Sun, Jun 9, 2024 6:00 AM

Fire chief passes the torch


Elise Vollweiler

A fire that destroyed the home of his father also ignited the spark for Ngatimoti’s Graham Durrant to join the first configuration of the area’s rural fire force.

Graham has been a part of the Ngatimoti Volunteer Rural Fire Force since its formation in 1985, with the last 20 years as Controller/Chief Fire Officer (CFO).

He stepped down from the role last month, passing the mantle to Luka Droppers in a ceremony at the Ngatimoti community rooms, adjacent to the fire station.

Graham, a long-standing real estate agent, has seen a great many changes to the force in the four decades that he has been involved.

The emergency phone tree, managed by the wives of the traditionally male first attenders, has long been replaced by an electronic tracking and alert system, “along with a good mix of male and female volunteers,” he says.

The first fire truck, a landrover nicknamed Little Flick, held 40 gallons of water and “rolled around like a duck on the road”, Graham remembers wryly.  The long-nosed International pump truck that replaced it had no power steering and a driver’s seat like a trampoline.

“Our latest FENZ double-cab pump truck, capable of carrying six crew, is a far cry from that,” he says.

The older trucks had been sourced on a limited budget, funded back then by the Tasman District Council and forestry companies. Resources grew in 2018 with the “stand up” or formation of Fire and Emergency New Zealand (FENZ) which amalgamated 38 rural fire districts and territorial authorities, including Ngatimoti.

Graham Durrant is accustomed to receiving emergency alerts during his working day after 39 years on the Ngatimoti Volunteer Rural Fire Force. Photo: Supplied.

Graham is proud to have been part of a team that has saved many lives, including at the scene of many severe motor vehicle accidents. He also vividly remembers the occasion when his team attended a home birth and managed to resuscitate the newborn, who was not breathing at birth. They then successfully guided the rescue helicopter through a tricky night landing amongst trees and power lines in a tight valley situation, so that the infant and mother could be whisked away to hospital.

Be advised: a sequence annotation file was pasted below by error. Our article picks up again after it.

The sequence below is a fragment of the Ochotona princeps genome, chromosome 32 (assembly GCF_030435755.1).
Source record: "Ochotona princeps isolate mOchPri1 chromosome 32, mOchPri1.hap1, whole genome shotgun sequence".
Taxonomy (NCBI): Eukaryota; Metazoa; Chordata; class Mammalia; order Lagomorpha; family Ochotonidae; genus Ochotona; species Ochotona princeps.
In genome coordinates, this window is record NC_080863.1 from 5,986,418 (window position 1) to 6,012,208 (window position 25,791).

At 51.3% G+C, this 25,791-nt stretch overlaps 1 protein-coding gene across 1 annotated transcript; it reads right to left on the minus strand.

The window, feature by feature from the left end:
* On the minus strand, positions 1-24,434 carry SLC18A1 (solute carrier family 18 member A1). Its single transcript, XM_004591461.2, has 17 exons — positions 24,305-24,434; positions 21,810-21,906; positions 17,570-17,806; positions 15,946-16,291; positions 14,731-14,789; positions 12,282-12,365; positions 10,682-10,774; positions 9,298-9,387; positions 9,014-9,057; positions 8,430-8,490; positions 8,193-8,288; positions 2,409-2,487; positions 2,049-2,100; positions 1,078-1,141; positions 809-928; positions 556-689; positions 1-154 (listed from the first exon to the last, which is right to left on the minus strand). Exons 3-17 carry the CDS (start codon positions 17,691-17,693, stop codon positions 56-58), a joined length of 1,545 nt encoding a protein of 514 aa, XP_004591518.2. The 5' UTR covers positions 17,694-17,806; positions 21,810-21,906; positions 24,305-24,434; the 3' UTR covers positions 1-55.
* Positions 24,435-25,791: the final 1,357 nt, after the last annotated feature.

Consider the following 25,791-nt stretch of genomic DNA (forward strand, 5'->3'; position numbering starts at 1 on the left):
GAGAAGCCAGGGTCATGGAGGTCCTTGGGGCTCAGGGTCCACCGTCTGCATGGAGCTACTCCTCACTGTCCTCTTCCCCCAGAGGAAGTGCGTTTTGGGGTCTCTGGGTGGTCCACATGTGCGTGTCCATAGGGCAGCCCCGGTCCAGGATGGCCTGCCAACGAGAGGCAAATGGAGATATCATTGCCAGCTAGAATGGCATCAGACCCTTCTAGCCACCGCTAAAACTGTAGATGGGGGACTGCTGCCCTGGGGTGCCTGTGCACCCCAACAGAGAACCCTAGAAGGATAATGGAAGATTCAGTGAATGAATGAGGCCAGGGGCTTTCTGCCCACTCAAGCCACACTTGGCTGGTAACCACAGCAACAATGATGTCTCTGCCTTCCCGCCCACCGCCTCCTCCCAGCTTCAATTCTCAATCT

One of the most harrowing incidents of his tenure was trying to revive one of the team’s own volunteers, who had suffered an accident on a local farm.

Despite the best efforts of the local fire brigades as well as St John ambulance staff, the man did not survive, and Graham calls this the “absolute hardest moment for myself and our team”.

Up until the 2019 Pigeon Valley fires, the local rural fire teams - including Graham’s own Ngatimoti Rural Fire and Emergency team - had a “very enviable record” of containing bush and scrub fires before they could spread beyond a few hectares – a testament to the volunteers and the principal rural fire officers such as Ian Reade, as well as the regional controllers, Graham says.

It took two full months for the Pigeon Valley fire’s classification to change from “state of emergency” to “controlled”, and the Ngatimoti force, along with many others, volunteered for many days and nights on end to help contain the huge blaze.

Former chief fire controller Graham Durrant, left, together with FENZ district manager Grant Haywood, pin the ranked epaulets on the Ngatimoti force’s new CFO Luka Droppers. Photo: Supplied.

Graham says that after two decades as CFO, he felt that it was time to step down and allow for fresh ideas and tech-savvy youth to come to the fore.

“I felt really comfortable that we had very capable younger and middle-aged people that have come through our system over the years,” he says.

“I am, however, intending to still be very much involved going forward as just one of the team, and to assist where and if I can in the future.”

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